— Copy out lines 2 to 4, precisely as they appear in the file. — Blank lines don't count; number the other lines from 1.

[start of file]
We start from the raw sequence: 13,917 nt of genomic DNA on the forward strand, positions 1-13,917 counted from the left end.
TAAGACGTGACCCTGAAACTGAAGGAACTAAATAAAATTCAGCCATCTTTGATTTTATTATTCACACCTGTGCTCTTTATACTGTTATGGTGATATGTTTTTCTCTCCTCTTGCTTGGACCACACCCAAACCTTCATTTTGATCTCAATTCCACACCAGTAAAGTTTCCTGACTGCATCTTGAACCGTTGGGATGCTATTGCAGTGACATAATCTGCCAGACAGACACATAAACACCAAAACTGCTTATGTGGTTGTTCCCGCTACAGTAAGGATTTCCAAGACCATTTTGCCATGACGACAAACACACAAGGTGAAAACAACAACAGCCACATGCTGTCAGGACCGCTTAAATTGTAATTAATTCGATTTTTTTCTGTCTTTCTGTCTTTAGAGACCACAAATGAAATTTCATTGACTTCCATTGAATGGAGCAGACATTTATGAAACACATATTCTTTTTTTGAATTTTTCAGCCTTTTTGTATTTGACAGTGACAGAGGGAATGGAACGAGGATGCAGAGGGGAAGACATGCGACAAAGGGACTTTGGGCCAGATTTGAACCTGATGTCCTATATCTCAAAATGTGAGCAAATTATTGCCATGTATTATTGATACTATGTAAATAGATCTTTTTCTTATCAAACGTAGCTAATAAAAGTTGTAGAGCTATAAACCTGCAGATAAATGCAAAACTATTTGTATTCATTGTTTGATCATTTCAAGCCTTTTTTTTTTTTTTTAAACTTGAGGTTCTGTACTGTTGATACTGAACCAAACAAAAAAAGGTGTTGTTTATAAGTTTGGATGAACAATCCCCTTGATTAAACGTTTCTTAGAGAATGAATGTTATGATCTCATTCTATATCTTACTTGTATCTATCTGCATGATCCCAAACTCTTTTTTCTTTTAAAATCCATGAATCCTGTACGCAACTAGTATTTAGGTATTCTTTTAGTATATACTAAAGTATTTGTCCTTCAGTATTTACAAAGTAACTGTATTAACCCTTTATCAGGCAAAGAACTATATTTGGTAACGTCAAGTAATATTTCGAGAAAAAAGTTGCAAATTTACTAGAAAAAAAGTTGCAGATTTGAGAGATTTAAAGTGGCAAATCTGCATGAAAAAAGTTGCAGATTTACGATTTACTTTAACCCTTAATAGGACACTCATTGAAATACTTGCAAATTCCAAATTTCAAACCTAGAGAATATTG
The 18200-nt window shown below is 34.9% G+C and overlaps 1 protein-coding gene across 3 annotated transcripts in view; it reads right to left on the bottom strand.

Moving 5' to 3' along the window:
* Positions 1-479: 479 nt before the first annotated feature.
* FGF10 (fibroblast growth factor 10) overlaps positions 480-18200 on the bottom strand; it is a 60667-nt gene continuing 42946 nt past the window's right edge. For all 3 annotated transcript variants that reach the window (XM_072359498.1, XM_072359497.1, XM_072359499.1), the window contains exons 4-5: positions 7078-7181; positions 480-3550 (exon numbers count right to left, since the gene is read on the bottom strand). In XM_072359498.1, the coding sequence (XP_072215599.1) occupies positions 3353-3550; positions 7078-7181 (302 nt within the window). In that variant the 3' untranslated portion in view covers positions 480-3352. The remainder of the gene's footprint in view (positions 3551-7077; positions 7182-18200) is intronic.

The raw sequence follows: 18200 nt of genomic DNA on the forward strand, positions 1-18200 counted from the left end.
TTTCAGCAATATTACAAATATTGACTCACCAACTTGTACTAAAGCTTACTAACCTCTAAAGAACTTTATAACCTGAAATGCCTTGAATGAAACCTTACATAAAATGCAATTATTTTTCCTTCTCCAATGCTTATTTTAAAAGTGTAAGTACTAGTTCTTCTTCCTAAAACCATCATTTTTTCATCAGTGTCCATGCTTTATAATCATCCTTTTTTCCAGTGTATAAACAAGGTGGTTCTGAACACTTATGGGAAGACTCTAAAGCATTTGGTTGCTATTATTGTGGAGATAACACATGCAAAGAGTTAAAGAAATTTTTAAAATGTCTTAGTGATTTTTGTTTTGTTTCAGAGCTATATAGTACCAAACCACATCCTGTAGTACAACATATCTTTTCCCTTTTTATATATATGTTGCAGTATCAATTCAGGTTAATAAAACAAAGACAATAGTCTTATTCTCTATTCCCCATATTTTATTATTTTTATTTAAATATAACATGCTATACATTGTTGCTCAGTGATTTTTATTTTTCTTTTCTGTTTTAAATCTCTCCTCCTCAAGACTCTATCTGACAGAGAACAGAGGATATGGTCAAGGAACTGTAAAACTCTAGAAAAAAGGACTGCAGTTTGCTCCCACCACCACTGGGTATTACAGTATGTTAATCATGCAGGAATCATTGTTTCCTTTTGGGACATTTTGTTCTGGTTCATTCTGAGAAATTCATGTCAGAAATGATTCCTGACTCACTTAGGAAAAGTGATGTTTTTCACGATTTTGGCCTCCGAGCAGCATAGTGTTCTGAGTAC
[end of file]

TAAGACGTGACCCTGAAACTGAAGGAACTAAATAAAATTCAGCCATCTTTGATTTTATTATTCACACCTGTGCTCTTTATACTGTTATGGTGATATGTTTTTCTCTCCTCTTGCTTGGACCACACCCAAACCTTCATTTTGATCTCAATTCCACACCAGTAAAGTTTCCTGACTGCATCTTGAACCGTTGGGATGCTATTGCAGTGACATAATCTGCCAGACAGACACATAAACACCAAAACTGCTTATGTGGTTGTTCCCGCTACAGTAAGGATTTCCAAGACCATTTTGCCATGACGACAAACACACAAGGTGAAAACAACAACAGCCACATGCTGTCAGGACCGCTTAAATTGTAATTAATTCGATTTTTTTCTGTCTTTCTGTCTTTAGAGACCACAAATGAAATTTCATTGACTTCCATTGAATGGAGCAGACATTTATGAAACACATATTCTTTTTTTGAATTTTTCAGCCTTTTTGTATTTGACAGTGACAGAGGGAATGGAACGAGGATGCAGAGGGGAAGACATGCGACAAAGGGACTTTGGGCCAGATTTGAACCTGATGTCCTATATCTCAAAATGTGAGCAAATTATTGCCATGTATTATTGATACTATGTAAATAGATCTTTTTCTTATCAAACGTAGCTAATAAAAGTTGTAGAGCTATAAACCTGCAGATAAATGCAAAACTATTTGTATTCATTGTTTGATCATTTCAAGCCTTTTTTTTTTTTTTTAAACTTGAGGTTCTGTACTGTTGATACTGAACCAAACAAAAAAAGGTGTTGTTTATAAGTTTGGATGAACAATCCCCTTGATTAAACGTTTCTTAGAGAATGAATGTTATGATCTCATTCTATATCTTACTTGTATCTATCTGCATGATCCCAAACTCTTTTTTCTTTTAAAATCCATGAATCCTGTACGCAACTAGTATTTAGGTATTCTTTTAGTATATACTAAAGTATTTGTCCTTCAGTATTTACAAAGTAACTGTATTAACCCTTTATCAGGCAAAGAACTATATTTGGTAACGTCAAGTAATATTTCGAGAAAAAAGTTGCAAATTTACTAGAAAAAAAGTTGCAGATTTGAGAGATTTAAAGTGGCAAATCTGCATGAAAAAAGTTGCAGATTTACGATTTACTTTAACCCTTAATAGGACACTCATTGAAATACTTGCAAATTCCAAATTTCAAACCTAGAGAATATTG
The 18200-nt window shown below is 34.9% G+C and overlaps 1 protein-coding gene across 3 annotated transcripts in view; it reads right to left on the bottom strand.

Moving 5' to 3' along the window: